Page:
Japanese luxury car brand Lexus is understandably claiming ownership of the luxury crossover segment, having introduced the RX300 exactly two decades ago, back in 1998. You see, bragging rights about who thought of the idea first suddenly matter when said concept becomes a massive hit. In the segment’s case, Lexus says the RX is so successful that it remains the top model in a class occupied by almost 50 other players.
Now, if you possess in your arsenal an all-conquering weapon, wouldn’t you wish to replicate it? Better yet, wouldn’t you want to improve upon it?
This, in essence, is the reasoning behind the LF-1 Limitless Concept, which Lexus has unveiled at the ongoing North American International Auto Show. The company calls this its idea for a “flagship luxury crossover,” which means it will potentially be positioned above the highly profitable RX should it reach the assembly line.
Explaining the significance of the vehicle’s name, Lexus says in a press statement: “Like its name, the possibilities for powertrains are limitless. The LF-1 concept could be powered by fuel cell, hybrid, plug-in hybrid, gasoline or even all-electric. By around 2025, every Lexus model around the world will either be available as a dedicated electrified model, or have an electrified option.”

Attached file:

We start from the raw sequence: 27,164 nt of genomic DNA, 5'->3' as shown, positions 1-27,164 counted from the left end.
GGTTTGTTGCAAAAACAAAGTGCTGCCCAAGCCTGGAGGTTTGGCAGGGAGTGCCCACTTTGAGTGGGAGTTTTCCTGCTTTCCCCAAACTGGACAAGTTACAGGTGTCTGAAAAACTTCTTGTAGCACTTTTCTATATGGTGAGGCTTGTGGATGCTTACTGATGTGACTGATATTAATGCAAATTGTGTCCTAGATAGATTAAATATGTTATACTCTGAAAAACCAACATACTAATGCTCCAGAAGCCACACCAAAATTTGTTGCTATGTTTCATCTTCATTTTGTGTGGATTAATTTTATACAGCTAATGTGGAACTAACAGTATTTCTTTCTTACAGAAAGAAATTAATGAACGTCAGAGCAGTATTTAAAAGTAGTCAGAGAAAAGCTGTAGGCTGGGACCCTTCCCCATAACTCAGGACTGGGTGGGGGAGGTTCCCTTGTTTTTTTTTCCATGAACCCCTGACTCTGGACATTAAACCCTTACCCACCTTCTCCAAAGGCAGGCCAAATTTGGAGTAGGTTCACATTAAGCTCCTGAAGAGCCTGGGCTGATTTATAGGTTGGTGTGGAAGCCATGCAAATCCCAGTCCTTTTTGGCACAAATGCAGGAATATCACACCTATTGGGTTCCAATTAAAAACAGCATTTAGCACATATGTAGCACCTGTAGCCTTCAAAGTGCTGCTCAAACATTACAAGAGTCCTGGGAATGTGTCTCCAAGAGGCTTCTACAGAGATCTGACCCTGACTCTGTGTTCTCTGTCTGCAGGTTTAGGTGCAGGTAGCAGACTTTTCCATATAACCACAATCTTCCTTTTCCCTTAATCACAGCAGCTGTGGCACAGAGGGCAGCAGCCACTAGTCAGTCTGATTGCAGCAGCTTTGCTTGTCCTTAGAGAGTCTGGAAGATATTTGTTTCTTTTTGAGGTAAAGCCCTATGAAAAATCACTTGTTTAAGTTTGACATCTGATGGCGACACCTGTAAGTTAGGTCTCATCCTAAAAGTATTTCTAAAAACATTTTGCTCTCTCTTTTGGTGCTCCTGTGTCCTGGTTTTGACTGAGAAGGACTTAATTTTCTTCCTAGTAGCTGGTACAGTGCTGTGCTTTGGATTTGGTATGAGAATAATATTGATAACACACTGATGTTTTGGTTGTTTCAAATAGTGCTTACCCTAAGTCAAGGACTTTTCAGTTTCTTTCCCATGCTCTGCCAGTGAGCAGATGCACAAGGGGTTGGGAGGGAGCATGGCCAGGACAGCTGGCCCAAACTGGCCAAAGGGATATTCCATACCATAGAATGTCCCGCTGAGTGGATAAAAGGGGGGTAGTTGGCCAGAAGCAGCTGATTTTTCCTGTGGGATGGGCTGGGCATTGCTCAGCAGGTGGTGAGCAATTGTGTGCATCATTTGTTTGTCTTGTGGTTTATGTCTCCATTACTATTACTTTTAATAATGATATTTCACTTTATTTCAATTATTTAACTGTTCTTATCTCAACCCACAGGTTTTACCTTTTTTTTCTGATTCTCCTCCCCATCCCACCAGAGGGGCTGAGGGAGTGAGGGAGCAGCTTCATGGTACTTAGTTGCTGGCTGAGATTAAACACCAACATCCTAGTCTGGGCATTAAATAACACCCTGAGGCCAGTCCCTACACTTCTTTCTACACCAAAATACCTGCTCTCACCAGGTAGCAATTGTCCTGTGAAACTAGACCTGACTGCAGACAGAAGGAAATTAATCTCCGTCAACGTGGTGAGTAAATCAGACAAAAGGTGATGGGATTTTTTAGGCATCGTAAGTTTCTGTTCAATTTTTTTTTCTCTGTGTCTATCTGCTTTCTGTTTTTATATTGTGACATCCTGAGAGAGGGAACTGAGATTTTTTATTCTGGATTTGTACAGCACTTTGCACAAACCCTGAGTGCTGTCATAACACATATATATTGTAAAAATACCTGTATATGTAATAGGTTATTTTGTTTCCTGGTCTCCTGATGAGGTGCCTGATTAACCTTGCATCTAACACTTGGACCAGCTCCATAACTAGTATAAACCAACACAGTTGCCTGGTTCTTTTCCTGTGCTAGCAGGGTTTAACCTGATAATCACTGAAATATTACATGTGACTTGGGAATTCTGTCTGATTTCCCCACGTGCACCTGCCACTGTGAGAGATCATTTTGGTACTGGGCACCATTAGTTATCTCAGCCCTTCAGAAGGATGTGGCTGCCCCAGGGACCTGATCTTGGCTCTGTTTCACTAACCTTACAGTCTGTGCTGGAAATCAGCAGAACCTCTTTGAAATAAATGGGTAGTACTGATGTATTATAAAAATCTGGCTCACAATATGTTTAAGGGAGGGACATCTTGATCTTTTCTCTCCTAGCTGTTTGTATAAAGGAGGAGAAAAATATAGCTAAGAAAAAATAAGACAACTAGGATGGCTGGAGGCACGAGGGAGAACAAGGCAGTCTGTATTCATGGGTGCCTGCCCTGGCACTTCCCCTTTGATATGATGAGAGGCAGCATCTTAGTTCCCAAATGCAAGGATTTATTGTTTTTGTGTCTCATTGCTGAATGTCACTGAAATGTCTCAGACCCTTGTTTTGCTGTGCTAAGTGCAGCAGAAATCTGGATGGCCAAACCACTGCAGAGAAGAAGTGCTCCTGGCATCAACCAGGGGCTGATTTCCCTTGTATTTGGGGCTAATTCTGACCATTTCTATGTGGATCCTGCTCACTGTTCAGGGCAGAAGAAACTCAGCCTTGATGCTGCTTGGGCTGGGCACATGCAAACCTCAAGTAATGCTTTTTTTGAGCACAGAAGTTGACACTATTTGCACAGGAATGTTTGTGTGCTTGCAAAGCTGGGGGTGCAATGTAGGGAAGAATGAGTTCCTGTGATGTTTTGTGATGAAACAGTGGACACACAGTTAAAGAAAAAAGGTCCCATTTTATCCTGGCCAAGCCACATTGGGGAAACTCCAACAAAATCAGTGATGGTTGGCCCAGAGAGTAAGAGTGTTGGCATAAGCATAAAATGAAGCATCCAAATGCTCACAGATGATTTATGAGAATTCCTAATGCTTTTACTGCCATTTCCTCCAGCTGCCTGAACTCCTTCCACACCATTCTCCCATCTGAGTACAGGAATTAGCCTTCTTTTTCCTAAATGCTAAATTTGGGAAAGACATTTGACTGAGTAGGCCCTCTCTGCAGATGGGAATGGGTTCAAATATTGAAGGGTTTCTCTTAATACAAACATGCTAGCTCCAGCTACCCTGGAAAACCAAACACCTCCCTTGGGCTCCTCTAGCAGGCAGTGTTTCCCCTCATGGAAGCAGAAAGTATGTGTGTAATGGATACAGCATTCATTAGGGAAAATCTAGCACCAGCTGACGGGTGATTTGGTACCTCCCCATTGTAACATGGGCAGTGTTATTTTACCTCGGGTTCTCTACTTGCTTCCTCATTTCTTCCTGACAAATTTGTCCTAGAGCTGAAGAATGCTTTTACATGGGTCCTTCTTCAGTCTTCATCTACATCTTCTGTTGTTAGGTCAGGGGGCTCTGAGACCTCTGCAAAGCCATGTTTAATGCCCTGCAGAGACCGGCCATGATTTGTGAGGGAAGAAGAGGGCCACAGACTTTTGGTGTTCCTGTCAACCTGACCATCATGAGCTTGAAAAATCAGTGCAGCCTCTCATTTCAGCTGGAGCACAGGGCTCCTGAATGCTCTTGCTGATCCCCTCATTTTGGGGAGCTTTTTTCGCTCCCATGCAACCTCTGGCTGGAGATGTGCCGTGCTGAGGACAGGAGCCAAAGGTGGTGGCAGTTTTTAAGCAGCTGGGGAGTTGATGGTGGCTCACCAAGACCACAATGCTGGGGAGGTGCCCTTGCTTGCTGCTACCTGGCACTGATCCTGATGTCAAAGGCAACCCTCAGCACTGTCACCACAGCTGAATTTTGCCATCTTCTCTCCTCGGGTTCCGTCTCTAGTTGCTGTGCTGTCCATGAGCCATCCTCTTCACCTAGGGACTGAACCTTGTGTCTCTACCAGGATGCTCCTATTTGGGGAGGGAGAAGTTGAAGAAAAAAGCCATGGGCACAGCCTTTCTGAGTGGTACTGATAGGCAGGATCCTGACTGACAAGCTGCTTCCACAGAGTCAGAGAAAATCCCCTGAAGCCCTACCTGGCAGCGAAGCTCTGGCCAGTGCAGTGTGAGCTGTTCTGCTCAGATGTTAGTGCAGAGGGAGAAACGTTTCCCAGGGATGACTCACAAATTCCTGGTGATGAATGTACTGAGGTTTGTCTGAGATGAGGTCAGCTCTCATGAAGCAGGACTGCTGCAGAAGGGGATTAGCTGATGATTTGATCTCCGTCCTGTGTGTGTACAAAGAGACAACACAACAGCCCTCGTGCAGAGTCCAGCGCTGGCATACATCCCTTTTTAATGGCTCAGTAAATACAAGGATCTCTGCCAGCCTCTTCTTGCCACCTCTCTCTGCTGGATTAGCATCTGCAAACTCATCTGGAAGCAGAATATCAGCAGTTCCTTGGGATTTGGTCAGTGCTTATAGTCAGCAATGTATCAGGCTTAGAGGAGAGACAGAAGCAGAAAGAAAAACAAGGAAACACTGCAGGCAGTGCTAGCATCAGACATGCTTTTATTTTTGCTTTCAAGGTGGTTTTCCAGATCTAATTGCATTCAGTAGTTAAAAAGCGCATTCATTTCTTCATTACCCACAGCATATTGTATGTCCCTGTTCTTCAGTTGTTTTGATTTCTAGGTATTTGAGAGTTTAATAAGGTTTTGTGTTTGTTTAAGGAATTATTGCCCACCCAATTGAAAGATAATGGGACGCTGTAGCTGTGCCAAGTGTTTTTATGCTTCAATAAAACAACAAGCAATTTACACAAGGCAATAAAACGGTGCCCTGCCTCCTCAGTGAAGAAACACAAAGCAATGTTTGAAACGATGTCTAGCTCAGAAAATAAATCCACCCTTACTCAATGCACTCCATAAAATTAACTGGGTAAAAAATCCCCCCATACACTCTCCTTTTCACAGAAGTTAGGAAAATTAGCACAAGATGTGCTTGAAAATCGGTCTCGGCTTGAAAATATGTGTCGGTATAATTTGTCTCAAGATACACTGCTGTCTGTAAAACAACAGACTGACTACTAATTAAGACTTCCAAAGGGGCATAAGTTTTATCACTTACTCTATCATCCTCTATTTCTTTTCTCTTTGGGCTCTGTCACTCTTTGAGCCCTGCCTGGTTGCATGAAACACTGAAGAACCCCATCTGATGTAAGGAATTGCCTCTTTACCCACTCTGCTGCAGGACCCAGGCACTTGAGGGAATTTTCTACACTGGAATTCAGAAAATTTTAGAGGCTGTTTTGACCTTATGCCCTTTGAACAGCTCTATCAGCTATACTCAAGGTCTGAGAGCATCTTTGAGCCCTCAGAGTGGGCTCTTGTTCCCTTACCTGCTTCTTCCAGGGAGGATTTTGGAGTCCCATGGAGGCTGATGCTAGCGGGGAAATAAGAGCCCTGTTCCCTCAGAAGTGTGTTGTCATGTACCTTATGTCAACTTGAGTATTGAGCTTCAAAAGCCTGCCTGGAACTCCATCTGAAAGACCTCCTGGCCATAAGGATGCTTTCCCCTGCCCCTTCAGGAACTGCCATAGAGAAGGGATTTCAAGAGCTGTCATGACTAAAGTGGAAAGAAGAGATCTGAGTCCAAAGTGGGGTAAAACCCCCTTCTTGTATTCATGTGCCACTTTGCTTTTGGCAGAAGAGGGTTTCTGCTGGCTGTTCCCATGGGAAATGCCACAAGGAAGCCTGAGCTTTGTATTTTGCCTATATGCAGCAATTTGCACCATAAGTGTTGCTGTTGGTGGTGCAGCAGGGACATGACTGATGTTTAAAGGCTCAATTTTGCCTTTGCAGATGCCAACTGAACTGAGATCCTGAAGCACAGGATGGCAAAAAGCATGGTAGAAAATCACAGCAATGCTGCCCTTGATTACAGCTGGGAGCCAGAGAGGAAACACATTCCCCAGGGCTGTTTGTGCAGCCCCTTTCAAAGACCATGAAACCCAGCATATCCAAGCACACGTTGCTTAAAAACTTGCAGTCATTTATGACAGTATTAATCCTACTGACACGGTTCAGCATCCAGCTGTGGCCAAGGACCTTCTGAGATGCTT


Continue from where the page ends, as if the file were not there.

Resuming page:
The inspiration for the vehicle’s design language—which could play a big part in the brand’s future styling direction—is said to be a molten katana (Japanese sword). And so Lexus imagines the LF-1 Limitless to look like liquid metal being poured and shaped into a blade.
Tasked to execute this design brief were the artsy dudes at Calty Design Research in California. Hence, the obligatory sound bite from their boss:
“This is our vision for a new kind of flagship vehicle that embraces crossover capability without giving up the performance and luxury delivered by today’s top sedans,” Calty Design Research president Kevin Hunter is quoted by Lexus’s PR material as saying. “The LF-1 Limitless concept incorporates imaginative technology while creating a strong emotional connection by improving the human experience for the driver and the passengers.”
Which is essentially what all car designers recite when trying to explain a new concept vehicle.
Expect to see a more subdued version of this if and when Lexus decides to bring it to production—like the world needs another luxury crossover. Then again, if it’s from Lexus, who’s complaining?